Skill Level opinion compilation (fwd)

Forwarded message:
> From: Unicycle@aol.com Date: Sun, 18 Jun 1995 20:53:10 -0400 Message-Id:
> <950618205309_97453823@aol.com> To: unicycling Subject: Skill Level opinion
> compilation
>
> A reply from the Chairman of the IUF Skill Levels and Rules Committee:
>
> Julian Orbach: Suggests that a level can be finished by substituting a skill
> from a higher level, if necessary. This would even things out a great deal, at
> least until riders reach level 10, where they would then have to do all the
> skills they hate. I think it’s a novel idea, and would like to hear more
> opinions on it as well.
>

>
> Though I like Julian’s idea above, I don’t think it’s a good one for our skill
> levels, because they are supposed to be more of a simple list. I, too, am
> stuck on a level, and able to do all the skills in the level above. You saw me
> demonstrate level 9 in the video tape, but I won’t pass level 8 unless I learn
> the dreaded " hand wheel walk." It’s the same problem, only at a higher level.
> I’m content to wait a few more years and see how many riders actually reach
> the level where this becomes an important issue . . . .

To expand a bit on Julian’s idea, and perhaps meet John’s desire for a simple
system, here’s my idea. Provide a list of skills, possibly the current skill
list. Level 1 still requires mounting, riding, and dismounting. Level 2
requires 10 more skills from the list, and an additional mount, which can
include the left & right standard mount. Level 3 requires 10 more skills and
another mount, etc.

Benefits: Each unicyclist can choose the skills that they care to learn. They
won’t get stuck at a level due to a single skill that may be difficult for them
or that they don’t want to learn.

As a corollary, people will be motivated to learn useful skills first. I admit
that riding seat on stomach isn’t very hard, but I learned to ride backwards and
idle 18 years ago, but didn’t learn the full procedure for seat on stomach until
two years ago.

No more disputes over which skills are really harder than the others. This way
the people who follow the advice of some to learn to ride backwards while they
learn to ride forward won’t have to wait four levels to get credit for it.

Disadvantages:

Someone has to keep track of what skills each person has passed. A person could
carry around a checklist with them, but something would have to be arranged if
the list was lost. This is a serious problem that may doom the idea. Unlike
mounting, it isn’t practical to ask someone to do 30 skills to pass level 4.

Beirne


Beirne Konarski | Subscribe to the Unicycling Mailing List bkonarsk@mcs.kent.edu
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Re: Skill Level opinion compilation (fwd)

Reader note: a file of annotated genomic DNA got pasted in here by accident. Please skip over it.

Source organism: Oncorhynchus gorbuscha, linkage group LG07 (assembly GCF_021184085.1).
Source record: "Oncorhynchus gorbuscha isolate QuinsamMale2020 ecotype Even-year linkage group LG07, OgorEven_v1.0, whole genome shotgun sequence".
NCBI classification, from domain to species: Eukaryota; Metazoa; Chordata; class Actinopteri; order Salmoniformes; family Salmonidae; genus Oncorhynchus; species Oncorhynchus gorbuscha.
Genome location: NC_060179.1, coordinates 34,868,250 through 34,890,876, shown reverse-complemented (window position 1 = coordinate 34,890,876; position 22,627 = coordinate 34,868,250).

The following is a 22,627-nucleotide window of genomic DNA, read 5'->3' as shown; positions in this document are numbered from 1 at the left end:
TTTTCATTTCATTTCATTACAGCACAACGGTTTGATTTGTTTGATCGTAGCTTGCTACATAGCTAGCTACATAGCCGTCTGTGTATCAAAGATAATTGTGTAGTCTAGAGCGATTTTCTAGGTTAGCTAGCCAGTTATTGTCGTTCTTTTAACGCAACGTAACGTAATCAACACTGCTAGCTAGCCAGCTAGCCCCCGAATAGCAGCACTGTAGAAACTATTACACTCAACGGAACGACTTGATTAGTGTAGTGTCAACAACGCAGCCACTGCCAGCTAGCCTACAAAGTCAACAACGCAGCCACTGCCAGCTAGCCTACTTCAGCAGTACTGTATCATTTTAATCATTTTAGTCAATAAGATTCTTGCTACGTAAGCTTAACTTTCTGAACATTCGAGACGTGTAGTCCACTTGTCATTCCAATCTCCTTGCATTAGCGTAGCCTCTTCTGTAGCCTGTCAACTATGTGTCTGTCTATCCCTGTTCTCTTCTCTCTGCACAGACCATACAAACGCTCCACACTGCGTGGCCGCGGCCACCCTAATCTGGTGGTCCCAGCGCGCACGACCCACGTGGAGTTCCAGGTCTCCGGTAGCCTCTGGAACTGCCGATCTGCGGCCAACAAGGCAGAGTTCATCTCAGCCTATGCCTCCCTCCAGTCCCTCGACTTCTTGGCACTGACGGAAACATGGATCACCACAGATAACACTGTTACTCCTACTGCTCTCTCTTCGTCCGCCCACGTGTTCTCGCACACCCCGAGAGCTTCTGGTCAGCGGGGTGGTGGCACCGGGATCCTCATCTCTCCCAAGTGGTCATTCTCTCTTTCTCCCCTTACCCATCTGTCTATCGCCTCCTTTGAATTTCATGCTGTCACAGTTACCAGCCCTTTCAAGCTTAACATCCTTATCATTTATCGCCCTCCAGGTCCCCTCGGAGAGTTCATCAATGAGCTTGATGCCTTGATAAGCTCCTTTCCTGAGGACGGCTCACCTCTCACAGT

Beirne wrote:

>To expand a bit on Julian’s idea, and perhaps meet John’s desire for a simple
>system, here’s my idea. Provide a list of skills, possibly the current skill
>list. Level 1 still requires mounting, riding, and dismounting. Level 2
>requires 10 more skills from the list, and an additional mount, which can
>include the left & right standard mount. Level 3 requires 10 more skills and
>another mount, etc.
>
>Benefits: Each unicyclist can choose the skills that they care to learn. They
>won’t get stuck at a level due to a single skill that may be difficult for them
>or that they don’t want to learn.

People would still want to see a rough grading of skills in the list, so as
to know which skills were worth tackling next and which were still way beyond
their reach? Perhaps that would be obvious from the skill descriptions, but
on the other hand some skills are much easier or more difficult than they
sound on paper.

>Disadvantages:
>
>Someone has to keep track of what skills each person has passed. A person could
>carry around a checklist with them, but something would have to be arranged if
>the list was lost. This is a serious problem that may doom the idea. Unlike
>mounting, it isn’t practical to ask someone to do 30 skills to pass level 4.

The obvious solution is to have a central database keeping track of everyone’s
achievements, perhaps providing customised certificates of achievements listing
the skills passed. This would provide an enormous amount of interesting data on
how quickly, and what, people learn worldwide.

Of course it would need an authoritative body that the whole world would agree
to be bound by…oh dear, back to square one. Also, it would probably be
extremely time consuming, hard work, expensive etc. Surely this is exactly what
happens in mainstream sports and athletics

  • some authority has to oversee the validation of all records being set, and
    with the rules being adhered to etc. But such organisations become huge and
    bureaucratic.

I think we have to keep to a system based on trust, with self-validation of
passing skill levels. For most people, as John Foss says, the skill levels are a
handy means of objectively rating one’s own progress, and giving ideas for what
other skills are possible. If people want to get into serious competition, then
they should be prepared to abide by some procedures and perhaps expense in order
to prove their skills in front of qualified judges and have their achievements
publicly verified. But I don’t suppose anyone will be willing to run and manage
a serious bureaucracy for the purpose, unless unicycling competition suddenly
becomes such big business that it can pay for it. Yeuchh, small is beautiful, I
say. Let’s keep regulations simple, flexible and friendly.

========================================================
Tim Sheppard tim@lilliput-p.win-uk.net Lilliput Press - Publisher of fine books
in miniature